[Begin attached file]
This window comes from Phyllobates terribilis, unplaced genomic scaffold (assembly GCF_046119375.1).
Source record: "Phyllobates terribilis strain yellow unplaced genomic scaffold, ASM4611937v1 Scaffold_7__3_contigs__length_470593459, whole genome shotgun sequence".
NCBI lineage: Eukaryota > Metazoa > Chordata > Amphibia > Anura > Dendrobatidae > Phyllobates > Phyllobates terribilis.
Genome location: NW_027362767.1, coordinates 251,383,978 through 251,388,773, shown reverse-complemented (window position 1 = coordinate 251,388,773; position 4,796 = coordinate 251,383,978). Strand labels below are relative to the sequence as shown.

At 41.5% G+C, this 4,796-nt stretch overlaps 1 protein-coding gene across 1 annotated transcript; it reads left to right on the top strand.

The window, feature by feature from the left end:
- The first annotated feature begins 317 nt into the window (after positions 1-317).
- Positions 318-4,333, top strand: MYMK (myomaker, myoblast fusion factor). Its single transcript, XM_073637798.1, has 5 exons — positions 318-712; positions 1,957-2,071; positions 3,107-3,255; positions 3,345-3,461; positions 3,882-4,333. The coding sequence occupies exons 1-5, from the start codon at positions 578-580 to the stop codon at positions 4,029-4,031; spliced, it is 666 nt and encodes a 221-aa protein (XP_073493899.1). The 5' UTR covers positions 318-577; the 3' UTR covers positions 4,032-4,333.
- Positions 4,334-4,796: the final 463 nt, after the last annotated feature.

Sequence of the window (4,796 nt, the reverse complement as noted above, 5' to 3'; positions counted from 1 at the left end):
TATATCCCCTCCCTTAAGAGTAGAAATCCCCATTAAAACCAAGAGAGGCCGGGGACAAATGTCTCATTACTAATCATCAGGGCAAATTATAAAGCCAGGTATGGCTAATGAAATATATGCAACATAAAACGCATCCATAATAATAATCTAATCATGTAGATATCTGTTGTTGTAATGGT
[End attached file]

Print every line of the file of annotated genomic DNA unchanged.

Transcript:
This window comes from Phyllobates terribilis, unplaced genomic scaffold (assembly GCF_046119375.1).
Source record: "Phyllobates terribilis strain yellow unplaced genomic scaffold, ASM4611937v1 Scaffold_7__3_contigs__length_470593459, whole genome shotgun sequence".
NCBI lineage: Eukaryota > Metazoa > Chordata > Amphibia > Anura > Dendrobatidae > Phyllobates > Phyllobates terribilis.
Genome location: NW_027362767.1, coordinates 251,383,978 through 251,388,773, shown reverse-complemented (window position 1 = coordinate 251,388,773; position 4,796 = coordinate 251,383,978). Strand labels below are relative to the sequence as shown.

At 41.5% G+C, this 4,796-nt stretch overlaps 1 protein-coding gene across 1 annotated transcript; it reads left to right on the top strand.

The window, feature by feature from the left end:
- The first annotated feature begins 317 nt into the window (after positions 1-317).
- Positions 318-4,333, top strand: MYMK (myomaker, myoblast fusion factor). Its single transcript, XM_073637798.1, has 5 exons — positions 318-712; positions 1,957-2,071; positions 3,107-3,255; positions 3,345-3,461; positions 3,882-4,333. The coding sequence occupies exons 1-5, from the start codon at positions 578-580 to the stop codon at positions 4,029-4,031; spliced, it is 666 nt and encodes a 221-aa protein (XP_073493899.1). The 5' UTR covers positions 318-577; the 3' UTR covers positions 4,032-4,333.
- Positions 4,334-4,796: the final 463 nt, after the last annotated feature.

Sequence of the window (4,796 nt, the reverse complement as noted above, 5' to 3'; positions counted from 1 at the left end):
TATATCCCCTCCCTTAAGAGTAGAAATCCCCATTAAAACCAAGAGAGGCCGGGGACAAATGTCTCATTACTAATCATCAGGGCAAATTATAAAGCCAGGTATGGCTAATGAAATATATGCAACATAAAACGCATCCATAATAATAATCTAATCATGTAGATATCTGTTGTTGTAATGGT